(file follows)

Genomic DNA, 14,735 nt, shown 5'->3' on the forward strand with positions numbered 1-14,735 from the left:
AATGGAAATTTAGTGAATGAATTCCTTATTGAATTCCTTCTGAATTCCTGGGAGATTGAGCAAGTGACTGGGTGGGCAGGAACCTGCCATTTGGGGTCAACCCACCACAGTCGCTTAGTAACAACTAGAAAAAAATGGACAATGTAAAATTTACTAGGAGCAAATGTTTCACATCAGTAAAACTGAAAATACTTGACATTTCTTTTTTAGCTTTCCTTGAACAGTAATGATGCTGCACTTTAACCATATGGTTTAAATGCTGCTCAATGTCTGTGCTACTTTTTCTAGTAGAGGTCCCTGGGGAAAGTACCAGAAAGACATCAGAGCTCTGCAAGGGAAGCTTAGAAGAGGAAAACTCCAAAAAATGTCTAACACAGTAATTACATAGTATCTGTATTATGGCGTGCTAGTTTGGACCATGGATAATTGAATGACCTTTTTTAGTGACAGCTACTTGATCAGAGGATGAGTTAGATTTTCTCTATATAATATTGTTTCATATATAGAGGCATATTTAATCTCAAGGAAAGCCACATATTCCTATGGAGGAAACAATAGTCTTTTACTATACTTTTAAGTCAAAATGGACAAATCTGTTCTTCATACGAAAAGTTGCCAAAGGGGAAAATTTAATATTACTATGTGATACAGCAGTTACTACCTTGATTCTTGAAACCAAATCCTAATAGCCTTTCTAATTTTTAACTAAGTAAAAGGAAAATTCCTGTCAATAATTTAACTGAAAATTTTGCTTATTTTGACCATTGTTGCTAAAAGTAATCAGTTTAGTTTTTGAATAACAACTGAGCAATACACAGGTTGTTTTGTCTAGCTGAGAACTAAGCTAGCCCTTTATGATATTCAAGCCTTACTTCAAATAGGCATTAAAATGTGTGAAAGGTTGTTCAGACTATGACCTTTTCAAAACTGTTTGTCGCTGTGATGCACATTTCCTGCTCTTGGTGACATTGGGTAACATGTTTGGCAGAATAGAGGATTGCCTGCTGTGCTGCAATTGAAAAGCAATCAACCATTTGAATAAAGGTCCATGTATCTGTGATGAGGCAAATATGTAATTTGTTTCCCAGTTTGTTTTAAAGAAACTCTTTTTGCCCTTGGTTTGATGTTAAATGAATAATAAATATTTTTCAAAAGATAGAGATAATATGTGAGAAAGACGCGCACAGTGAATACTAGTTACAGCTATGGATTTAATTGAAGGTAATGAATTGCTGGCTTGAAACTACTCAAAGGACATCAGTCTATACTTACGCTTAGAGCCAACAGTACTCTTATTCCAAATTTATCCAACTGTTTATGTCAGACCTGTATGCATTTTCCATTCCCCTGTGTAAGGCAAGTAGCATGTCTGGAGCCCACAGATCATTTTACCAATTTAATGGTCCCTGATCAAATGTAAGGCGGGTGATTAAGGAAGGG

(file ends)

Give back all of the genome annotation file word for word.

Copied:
Genomic DNA, 14,735 nt, shown 5'->3' on the forward strand with positions numbered 1-14,735 from the left:
AATGGAAATTTAGTGAATGAATTCCTTATTGAATTCCTTCTGAATTCCTGGGAGATTGAGCAAGTGACTGGGTGGGCAGGAACCTGCCATTTGGGGTCAACCCACCACAGTCGCTTAGTAACAACTAGAAAAAAATGGACAATGTAAAATTTACTAGGAGCAAATGTTTCACATCAGTAAAACTGAAAATACTTGACATTTCTTTTTTAGCTTTCCTTGAACAGTAATGATGCTGCACTTTAACCATATGGTTTAAATGCTGCTCAATGTCTGTGCTACTTTTTCTAGTAGAGGTCCCTGGGGAAAGTACCAGAAAGACATCAGAGCTCTGCAAGGGAAGCTTAGAAGAGGAAAACTCCAAAAAATGTCTAACACAGTAATTACATAGTATCTGTATTATGGCGTGCTAGTTTGGACCATGGATAATTGAATGACCTTTTTTAGTGACAGCTACTTGATCAGAGGATGAGTTAGATTTTCTCTATATAATATTGTTTCATATATAGAGGCATATTTAATCTCAAGGAAAGCCACATATTCCTATGGAGGAAACAATAGTCTTTTACTATACTTTTAAGTCAAAATGGACAAATCTGTTCTTCATACGAAAAGTTGCCAAAGGGGAAAATTTAATATTACTATGTGATACAGCAGTTACTACCTTGATTCTTGAAACCAAATCCTAATAGCCTTTCTAATTTTTAACTAAGTAAAAGGAAAATTCCTGTCAATAATTTAACTGAAAATTTTGCTTATTTTGACCATTGTTGCTAAAAGTAATCAGTTTAGTTTTTGAATAACAACTGAGCAATACACAGGTTGTTTTGTCTAGCTGAGAACTAAGCTAGCCCTTTATGATATTCAAGCCTTACTTCAAATAGGCATTAAAATGTGTGAAAGGTTGTTCAGACTATGACCTTTTCAAAACTGTTTGTCGCTGTGATGCACATTTCCTGCTCTTGGTGACATTGGGTAACATGTTTGGCAGAATAGAGGATTGCCTGCTGTGCTGCAATTGAAAAGCAATCAACCATTTGAATAAAGGTCCATGTATCTGTGATGAGGCAAATATGTAATTTGTTTCCCAGTTTGTTTTAAAGAAACTCTTTTTGCCCTTGGTTTGATGTTAAATGAATAATAAATATTTTTCAAAAGATAGAGATAATATGTGAGAAAGACGCGCACAGTGAATACTAGTTACAGCTATGGATTTAATTGAAGGTAATGAATTGCTGGCTTGAAACTACTCAAAGGACATCAGTCTATACTTACGCTTAGAGCCAACAGTACTCTTATTCCAAATTTATCCAACTGTTTATGTCAGACCTGTATGCATTTTCCATTCCCCTGTGTAAGGCAAGTAGCATGTCTGGAGCCCACAGATCATTTTACCAATTTAATGGTCCCTGATCAAATGTAAGGCGGGTGATTAAGGAAGGG